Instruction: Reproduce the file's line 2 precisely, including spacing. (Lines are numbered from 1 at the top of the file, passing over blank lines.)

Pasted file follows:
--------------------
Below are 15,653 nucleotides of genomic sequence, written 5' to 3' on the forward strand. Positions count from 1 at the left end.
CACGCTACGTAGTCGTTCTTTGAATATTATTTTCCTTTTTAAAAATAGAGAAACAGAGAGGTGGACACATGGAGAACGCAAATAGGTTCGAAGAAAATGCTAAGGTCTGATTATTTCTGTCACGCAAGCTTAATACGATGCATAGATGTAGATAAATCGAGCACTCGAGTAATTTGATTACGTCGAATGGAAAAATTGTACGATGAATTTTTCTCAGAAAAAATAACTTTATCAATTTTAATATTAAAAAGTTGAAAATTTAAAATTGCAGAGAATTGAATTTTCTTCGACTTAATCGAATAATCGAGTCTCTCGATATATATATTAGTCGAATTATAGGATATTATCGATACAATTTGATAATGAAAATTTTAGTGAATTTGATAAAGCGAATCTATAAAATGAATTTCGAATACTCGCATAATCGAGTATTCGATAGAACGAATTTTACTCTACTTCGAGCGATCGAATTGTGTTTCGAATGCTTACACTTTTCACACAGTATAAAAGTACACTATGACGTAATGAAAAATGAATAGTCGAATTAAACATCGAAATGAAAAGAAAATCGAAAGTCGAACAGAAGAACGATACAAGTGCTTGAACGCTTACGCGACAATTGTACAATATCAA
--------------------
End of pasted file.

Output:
CACGCTACGTAGTCGTTCTTTGAATATTATTTTCCTTTTTAAAAATAGAGAAACAGAGAGGTGGACACATGGAGAACGCAAATAGGTTCGAAGAAAATGCTAAGGTCTGATTATTTCTGTCACGCAAGCTTAATACGATGCATAGATGTAGATAAATCGAGCACTCGAGTAATTTGATTACGTCGAATGGAAAAATTGTACGATGAATTTTTCTCAGAAAAAATAACTTTATCAATTTTAATATTAAAAAGTTGAAAATTTAAAATTGCAGAGAATTGAATTTTCTTCGACTTAATCGAATAATCGAGTCTCTCGATATATATATTAGTCGAATTATAGGATATTATCGATACAATTTGATAATGAAAATTTTAGTGAATTTGATAAAGCGAATCTATAAAATGAATTTCGAATACTCGCATAATCGAGTATTCGATAGAACGAATTTTACTCTACTTCGAGCGATCGAATTGTGTTTCGAATGCTTACACTTTTCACACAGTATAAAAGTACACTATGACGTAATGAAAAATGAATAGTCGAATTAAACATCGAAATGAAAAGAAAATCGAAAGTCGAACAGAAGAACGATACAAGTGCTTGAACGCTTACGCGACAATTGTACAATATCAA